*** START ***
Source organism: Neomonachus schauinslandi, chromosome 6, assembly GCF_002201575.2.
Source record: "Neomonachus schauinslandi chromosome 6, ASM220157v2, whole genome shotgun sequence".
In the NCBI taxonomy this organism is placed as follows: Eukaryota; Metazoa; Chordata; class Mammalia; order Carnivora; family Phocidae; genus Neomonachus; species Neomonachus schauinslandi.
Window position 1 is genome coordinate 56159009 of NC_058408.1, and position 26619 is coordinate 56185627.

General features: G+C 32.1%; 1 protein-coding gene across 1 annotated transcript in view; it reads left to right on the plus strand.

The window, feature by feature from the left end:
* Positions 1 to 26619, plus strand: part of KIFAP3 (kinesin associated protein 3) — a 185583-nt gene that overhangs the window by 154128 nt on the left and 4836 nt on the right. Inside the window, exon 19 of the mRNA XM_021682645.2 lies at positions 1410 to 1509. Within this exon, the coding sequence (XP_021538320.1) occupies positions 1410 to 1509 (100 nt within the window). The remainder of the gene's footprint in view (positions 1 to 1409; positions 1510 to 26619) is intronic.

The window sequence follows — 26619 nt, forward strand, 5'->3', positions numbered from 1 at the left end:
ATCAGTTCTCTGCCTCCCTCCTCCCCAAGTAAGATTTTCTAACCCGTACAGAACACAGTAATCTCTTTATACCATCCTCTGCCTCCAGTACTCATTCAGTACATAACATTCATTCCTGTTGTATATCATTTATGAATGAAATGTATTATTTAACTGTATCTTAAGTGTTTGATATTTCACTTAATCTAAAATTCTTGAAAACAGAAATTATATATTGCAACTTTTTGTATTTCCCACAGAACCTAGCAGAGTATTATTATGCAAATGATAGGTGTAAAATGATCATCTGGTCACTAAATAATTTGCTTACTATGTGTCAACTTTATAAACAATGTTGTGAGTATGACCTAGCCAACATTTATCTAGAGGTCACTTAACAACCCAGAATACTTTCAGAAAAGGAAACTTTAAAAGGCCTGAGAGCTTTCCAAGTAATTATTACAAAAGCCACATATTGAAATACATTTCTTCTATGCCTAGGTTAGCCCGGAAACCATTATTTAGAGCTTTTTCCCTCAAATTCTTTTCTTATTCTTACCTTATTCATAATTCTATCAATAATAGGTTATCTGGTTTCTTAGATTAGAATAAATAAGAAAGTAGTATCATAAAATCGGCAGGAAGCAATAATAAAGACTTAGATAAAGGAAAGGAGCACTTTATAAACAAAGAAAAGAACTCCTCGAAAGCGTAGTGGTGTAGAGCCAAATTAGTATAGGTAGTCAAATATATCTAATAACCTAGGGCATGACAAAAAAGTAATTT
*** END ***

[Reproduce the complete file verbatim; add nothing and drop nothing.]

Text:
Source organism: Neomonachus schauinslandi, chromosome 6, assembly GCF_002201575.2.
Source record: "Neomonachus schauinslandi chromosome 6, ASM220157v2, whole genome shotgun sequence".
In the NCBI taxonomy this organism is placed as follows: Eukaryota; Metazoa; Chordata; class Mammalia; order Carnivora; family Phocidae; genus Neomonachus; species Neomonachus schauinslandi.
Window position 1 is genome coordinate 56159009 of NC_058408.1, and position 26619 is coordinate 56185627.

General features: G+C 32.1%; 1 protein-coding gene across 1 annotated transcript in view; it reads left to right on the plus strand.

The window, feature by feature from the left end:
* Positions 1 to 26619, plus strand: part of KIFAP3 (kinesin associated protein 3) — a 185583-nt gene that overhangs the window by 154128 nt on the left and 4836 nt on the right. Inside the window, exon 19 of the mRNA XM_021682645.2 lies at positions 1410 to 1509. Within this exon, the coding sequence (XP_021538320.1) occupies positions 1410 to 1509 (100 nt within the window). The remainder of the gene's footprint in view (positions 1 to 1409; positions 1510 to 26619) is intronic.

The window sequence follows — 26619 nt, forward strand, 5'->3', positions numbered from 1 at the left end:
ATCAGTTCTCTGCCTCCCTCCTCCCCAAGTAAGATTTTCTAACCCGTACAGAACACAGTAATCTCTTTATACCATCCTCTGCCTCCAGTACTCATTCAGTACATAACATTCATTCCTGTTGTATATCATTTATGAATGAAATGTATTATTTAACTGTATCTTAAGTGTTTGATATTTCACTTAATCTAAAATTCTTGAAAACAGAAATTATATATTGCAACTTTTTGTATTTCCCACAGAACCTAGCAGAGTATTATTATGCAAATGATAGGTGTAAAATGATCATCTGGTCACTAAATAATTTGCTTACTATGTGTCAACTTTATAAACAATGTTGTGAGTATGACCTAGCCAACATTTATCTAGAGGTCACTTAACAACCCAGAATACTTTCAGAAAAGGAAACTTTAAAAGGCCTGAGAGCTTTCCAAGTAATTATTACAAAAGCCACATATTGAAATACATTTCTTCTATGCCTAGGTTAGCCCGGAAACCATTATTTAGAGCTTTTTCCCTCAAATTCTTTTCTTATTCTTACCTTATTCATAATTCTATCAATAATAGGTTATCTGGTTTCTTAGATTAGAATAAATAAGAAAGTAGTATCATAAAATCGGCAGGAAGCAATAATAAAGACTTAGATAAAGGAAAGGAGCACTTTATAAACAAAGAAAAGAACTCCTCGAAAGCGTAGTGGTGTAGAGCCAAATTAGTATAGGTAGTCAAATATATCTAATAACCTAGGGCATGACAAAAAAGTAATTT